The early days of spring are the most fleeting

On the first day that the daylight outweighs the night this season, I found it strangely fitting to notice the first signs of decay: plum blossoms wilted, almond petals littering the pathways, branches being hauled off to chip and compost.  That first, fleeting flush of life and reproduction has already passed, leaving us atop a gigantic wave that will swell and break in the months to come.  This time of year is my favorite, in part because it's easy to appreciate each fragrant herald of the wave to come.  Further on the season, it all gets jumbled and mixed in my senses, and I lose sight of the milestones to instead focus on the dance of all things.  Not that this isn't a dance, too-- it's just a series of solos.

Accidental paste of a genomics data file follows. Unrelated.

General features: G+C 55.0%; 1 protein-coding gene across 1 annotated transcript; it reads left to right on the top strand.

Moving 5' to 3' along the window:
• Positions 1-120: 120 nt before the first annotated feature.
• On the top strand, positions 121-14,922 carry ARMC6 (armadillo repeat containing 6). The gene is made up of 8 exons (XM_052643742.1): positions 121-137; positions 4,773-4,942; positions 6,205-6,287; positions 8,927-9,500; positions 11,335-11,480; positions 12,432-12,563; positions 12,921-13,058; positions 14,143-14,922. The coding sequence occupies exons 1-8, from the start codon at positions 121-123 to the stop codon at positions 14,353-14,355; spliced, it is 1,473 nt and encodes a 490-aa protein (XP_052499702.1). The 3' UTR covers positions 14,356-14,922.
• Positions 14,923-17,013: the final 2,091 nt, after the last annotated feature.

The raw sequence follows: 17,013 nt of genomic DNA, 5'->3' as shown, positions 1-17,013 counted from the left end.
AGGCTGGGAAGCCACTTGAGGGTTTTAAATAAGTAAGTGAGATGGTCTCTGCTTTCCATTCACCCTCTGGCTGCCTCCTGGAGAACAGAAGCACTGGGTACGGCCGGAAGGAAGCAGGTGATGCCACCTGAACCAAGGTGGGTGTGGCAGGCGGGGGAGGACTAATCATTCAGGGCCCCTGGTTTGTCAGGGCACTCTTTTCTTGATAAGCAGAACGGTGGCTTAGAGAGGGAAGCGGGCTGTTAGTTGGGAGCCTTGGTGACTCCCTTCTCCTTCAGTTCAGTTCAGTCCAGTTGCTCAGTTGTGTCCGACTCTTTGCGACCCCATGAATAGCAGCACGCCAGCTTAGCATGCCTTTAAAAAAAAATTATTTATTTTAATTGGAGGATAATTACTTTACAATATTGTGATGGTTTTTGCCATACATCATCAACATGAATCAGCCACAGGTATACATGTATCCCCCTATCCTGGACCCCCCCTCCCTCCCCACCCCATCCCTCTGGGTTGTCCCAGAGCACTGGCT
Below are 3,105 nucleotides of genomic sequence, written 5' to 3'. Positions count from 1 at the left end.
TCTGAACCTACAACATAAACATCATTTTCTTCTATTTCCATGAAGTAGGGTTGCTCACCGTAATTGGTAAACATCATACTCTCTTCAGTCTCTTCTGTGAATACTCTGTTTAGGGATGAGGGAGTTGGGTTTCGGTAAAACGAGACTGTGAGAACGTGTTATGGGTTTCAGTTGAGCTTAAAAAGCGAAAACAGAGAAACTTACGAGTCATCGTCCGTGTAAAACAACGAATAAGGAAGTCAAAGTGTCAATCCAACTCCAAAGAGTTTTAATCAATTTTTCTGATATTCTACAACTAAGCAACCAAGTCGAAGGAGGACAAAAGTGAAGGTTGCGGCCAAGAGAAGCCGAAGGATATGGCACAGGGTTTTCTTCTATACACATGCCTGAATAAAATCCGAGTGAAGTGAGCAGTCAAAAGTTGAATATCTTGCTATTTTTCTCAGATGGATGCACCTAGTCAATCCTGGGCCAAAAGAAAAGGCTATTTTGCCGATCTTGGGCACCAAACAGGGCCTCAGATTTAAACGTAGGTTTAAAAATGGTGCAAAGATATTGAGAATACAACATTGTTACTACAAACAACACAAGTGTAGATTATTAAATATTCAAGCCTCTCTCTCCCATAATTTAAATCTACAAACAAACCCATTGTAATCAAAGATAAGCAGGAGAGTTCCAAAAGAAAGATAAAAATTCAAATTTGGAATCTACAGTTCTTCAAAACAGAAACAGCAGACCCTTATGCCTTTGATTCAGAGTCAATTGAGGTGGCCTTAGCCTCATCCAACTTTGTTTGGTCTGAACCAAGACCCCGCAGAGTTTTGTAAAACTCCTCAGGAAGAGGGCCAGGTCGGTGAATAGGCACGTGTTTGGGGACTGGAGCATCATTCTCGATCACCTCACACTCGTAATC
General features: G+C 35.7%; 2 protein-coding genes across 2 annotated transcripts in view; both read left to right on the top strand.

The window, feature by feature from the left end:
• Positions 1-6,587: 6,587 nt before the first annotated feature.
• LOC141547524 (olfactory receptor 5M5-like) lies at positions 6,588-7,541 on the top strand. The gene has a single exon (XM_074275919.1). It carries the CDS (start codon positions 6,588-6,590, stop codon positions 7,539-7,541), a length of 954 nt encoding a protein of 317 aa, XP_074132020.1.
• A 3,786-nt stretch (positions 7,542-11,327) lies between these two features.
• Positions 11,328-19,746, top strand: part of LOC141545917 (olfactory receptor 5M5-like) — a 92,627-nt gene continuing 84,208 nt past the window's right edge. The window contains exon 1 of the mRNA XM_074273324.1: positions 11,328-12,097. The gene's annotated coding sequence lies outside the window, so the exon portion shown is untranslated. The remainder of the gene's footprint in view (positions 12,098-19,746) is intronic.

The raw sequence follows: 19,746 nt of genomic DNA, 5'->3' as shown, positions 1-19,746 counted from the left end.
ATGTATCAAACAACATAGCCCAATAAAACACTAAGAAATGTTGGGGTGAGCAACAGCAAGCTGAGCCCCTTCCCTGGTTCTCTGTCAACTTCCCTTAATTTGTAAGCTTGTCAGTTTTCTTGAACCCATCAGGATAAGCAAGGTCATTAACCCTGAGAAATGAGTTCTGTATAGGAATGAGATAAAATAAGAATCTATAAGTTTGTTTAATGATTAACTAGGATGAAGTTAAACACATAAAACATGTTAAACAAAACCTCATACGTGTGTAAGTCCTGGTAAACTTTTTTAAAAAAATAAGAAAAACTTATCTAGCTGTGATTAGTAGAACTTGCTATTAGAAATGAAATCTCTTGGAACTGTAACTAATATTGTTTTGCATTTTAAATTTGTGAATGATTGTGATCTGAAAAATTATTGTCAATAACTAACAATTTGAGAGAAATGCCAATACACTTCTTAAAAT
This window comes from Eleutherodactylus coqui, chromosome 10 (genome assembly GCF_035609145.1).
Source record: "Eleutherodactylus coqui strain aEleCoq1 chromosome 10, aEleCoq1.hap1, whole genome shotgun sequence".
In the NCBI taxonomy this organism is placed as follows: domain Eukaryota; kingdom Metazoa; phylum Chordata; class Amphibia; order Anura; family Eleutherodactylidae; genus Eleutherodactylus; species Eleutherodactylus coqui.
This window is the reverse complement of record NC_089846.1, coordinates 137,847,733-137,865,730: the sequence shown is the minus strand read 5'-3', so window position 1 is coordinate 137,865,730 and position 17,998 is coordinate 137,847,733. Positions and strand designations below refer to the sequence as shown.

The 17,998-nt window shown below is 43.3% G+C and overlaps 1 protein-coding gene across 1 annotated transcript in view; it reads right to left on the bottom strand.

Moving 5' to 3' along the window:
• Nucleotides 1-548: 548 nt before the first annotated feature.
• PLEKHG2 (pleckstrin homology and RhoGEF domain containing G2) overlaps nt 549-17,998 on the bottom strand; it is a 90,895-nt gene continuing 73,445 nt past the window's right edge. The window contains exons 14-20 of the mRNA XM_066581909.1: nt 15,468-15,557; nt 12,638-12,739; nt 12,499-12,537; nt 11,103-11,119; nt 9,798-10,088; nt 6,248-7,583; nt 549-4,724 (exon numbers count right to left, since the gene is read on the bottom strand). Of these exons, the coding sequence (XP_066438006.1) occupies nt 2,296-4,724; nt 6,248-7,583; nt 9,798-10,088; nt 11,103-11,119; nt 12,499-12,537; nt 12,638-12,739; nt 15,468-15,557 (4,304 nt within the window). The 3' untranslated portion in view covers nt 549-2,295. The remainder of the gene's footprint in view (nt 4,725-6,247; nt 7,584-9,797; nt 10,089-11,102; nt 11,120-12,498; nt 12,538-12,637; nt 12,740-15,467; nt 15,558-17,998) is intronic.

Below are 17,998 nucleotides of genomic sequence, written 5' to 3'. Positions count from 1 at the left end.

Today the air smelled strongly of poplar, from the warehouse in west Eugene to the farm in Springfield to the south hills.  The ornamental cherries have been dethroned and their bright pink flowers are fading into deep red leaves.  There's still so much to come, but I mourn the passing of these early days of spring.